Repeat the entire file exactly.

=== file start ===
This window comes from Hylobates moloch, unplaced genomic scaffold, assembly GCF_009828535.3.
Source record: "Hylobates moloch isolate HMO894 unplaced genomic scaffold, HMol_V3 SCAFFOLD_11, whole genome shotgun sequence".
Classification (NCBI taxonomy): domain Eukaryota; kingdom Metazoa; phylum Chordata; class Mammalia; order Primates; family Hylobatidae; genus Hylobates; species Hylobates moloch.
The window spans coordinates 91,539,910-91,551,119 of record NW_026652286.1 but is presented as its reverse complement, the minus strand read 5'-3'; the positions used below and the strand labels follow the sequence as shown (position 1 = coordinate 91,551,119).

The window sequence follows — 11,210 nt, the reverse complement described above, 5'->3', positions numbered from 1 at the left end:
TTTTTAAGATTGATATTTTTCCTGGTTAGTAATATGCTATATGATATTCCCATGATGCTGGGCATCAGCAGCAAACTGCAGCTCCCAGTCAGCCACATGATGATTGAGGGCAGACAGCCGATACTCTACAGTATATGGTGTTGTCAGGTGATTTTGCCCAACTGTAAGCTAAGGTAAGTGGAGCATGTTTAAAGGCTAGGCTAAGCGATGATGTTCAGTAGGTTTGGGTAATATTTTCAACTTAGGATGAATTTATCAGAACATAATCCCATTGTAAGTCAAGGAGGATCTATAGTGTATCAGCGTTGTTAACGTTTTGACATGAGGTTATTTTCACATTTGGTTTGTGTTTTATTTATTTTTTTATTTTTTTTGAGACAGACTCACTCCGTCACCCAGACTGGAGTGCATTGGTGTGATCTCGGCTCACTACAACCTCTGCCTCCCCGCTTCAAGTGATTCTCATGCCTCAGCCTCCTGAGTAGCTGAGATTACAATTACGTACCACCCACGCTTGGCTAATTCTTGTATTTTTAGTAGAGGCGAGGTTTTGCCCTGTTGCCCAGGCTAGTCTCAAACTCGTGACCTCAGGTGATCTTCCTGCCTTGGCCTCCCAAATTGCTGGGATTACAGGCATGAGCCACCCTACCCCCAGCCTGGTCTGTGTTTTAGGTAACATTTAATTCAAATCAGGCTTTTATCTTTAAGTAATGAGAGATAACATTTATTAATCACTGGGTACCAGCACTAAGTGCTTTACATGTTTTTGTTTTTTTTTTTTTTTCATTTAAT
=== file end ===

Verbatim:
This window comes from Hylobates moloch, unplaced genomic scaffold, assembly GCF_009828535.3.
Source record: "Hylobates moloch isolate HMO894 unplaced genomic scaffold, HMol_V3 SCAFFOLD_11, whole genome shotgun sequence".
Classification (NCBI taxonomy): domain Eukaryota; kingdom Metazoa; phylum Chordata; class Mammalia; order Primates; family Hylobatidae; genus Hylobates; species Hylobates moloch.
The window spans coordinates 91,539,910-91,551,119 of record NW_026652286.1 but is presented as its reverse complement, the minus strand read 5'-3'; the positions used below and the strand labels follow the sequence as shown (position 1 = coordinate 91,551,119).

The window sequence follows — 11,210 nt, the reverse complement described above, 5'->3', positions numbered from 1 at the left end:
TTTTTAAGATTGATATTTTTCCTGGTTAGTAATATGCTATATGATATTCCCATGATGCTGGGCATCAGCAGCAAACTGCAGCTCCCAGTCAGCCACATGATGATTGAGGGCAGACAGCCGATACTCTACAGTATATGGTGTTGTCAGGTGATTTTGCCCAACTGTAAGCTAAGGTAAGTGGAGCATGTTTAAAGGCTAGGCTAAGCGATGATGTTCAGTAGGTTTGGGTAATATTTTCAACTTAGGATGAATTTATCAGAACATAATCCCATTGTAAGTCAAGGAGGATCTATAGTGTATCAGCGTTGTTAACGTTTTGACATGAGGTTATTTTCACATTTGGTTTGTGTTTTATTTATTTTTTTATTTTTTTTGAGACAGACTCACTCCGTCACCCAGACTGGAGTGCATTGGTGTGATCTCGGCTCACTACAACCTCTGCCTCCCCGCTTCAAGTGATTCTCATGCCTCAGCCTCCTGAGTAGCTGAGATTACAATTACGTACCACCCACGCTTGGCTAATTCTTGTATTTTTAGTAGAGGCGAGGTTTTGCCCTGTTGCCCAGGCTAGTCTCAAACTCGTGACCTCAGGTGATCTTCCTGCCTTGGCCTCCCAAATTGCTGGGATTACAGGCATGAGCCACCCTACCCCCAGCCTGGTCTGTGTTTTAGGTAACATTTAATTCAAATCAGGCTTTTATCTTTAAGTAATGAGAGATAACATTTATTAATCACTGGGTACCAGCACTAAGTGCTTTACATGTTTTTGTTTTTTTTTTTTTTTCATTTAAT